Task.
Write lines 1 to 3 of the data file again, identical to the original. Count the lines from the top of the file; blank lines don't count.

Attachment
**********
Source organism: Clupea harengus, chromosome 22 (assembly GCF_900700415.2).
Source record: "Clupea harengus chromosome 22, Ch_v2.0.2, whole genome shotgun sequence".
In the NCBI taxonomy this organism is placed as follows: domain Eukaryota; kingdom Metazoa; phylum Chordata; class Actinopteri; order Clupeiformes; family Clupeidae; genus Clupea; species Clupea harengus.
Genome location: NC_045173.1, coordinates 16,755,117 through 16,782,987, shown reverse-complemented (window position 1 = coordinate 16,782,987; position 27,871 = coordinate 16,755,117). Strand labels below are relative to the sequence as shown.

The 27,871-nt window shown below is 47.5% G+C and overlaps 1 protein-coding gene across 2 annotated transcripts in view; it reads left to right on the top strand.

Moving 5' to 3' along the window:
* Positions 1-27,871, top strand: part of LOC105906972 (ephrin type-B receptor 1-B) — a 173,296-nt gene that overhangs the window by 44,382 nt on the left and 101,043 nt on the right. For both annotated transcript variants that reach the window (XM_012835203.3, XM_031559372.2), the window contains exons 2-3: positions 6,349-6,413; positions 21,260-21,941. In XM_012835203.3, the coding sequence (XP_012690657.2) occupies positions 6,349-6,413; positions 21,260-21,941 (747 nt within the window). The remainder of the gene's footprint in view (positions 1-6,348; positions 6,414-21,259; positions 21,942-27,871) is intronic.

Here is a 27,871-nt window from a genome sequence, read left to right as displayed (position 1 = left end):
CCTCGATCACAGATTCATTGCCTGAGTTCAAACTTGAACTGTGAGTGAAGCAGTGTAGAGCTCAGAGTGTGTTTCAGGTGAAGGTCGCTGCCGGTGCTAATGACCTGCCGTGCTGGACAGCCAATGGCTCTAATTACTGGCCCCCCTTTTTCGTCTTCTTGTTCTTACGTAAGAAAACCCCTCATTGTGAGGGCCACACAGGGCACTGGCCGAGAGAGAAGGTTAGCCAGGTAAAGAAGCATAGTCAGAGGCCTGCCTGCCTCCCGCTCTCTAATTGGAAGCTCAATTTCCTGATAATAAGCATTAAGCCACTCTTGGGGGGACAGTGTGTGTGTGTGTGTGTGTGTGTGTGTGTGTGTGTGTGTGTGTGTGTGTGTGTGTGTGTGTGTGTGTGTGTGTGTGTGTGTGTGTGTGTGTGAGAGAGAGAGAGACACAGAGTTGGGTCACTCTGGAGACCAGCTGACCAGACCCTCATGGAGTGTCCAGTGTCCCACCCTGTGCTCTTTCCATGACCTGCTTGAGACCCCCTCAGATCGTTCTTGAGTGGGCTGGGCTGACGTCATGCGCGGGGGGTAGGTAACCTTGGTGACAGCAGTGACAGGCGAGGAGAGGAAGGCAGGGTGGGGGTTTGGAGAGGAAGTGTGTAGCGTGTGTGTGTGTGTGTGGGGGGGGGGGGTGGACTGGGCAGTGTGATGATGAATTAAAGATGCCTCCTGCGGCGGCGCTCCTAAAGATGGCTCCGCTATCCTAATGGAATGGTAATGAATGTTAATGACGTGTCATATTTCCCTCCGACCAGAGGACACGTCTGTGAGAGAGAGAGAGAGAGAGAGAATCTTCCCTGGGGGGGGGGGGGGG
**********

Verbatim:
Source organism: Clupea harengus, chromosome 22 (assembly GCF_900700415.2).
Source record: "Clupea harengus chromosome 22, Ch_v2.0.2, whole genome shotgun sequence".
In the NCBI taxonomy this organism is placed as follows: domain Eukaryota; kingdom Metazoa; phylum Chordata; class Actinopteri; order Clupeiformes; family Clupeidae; genus Clupea; species Clupea harengus.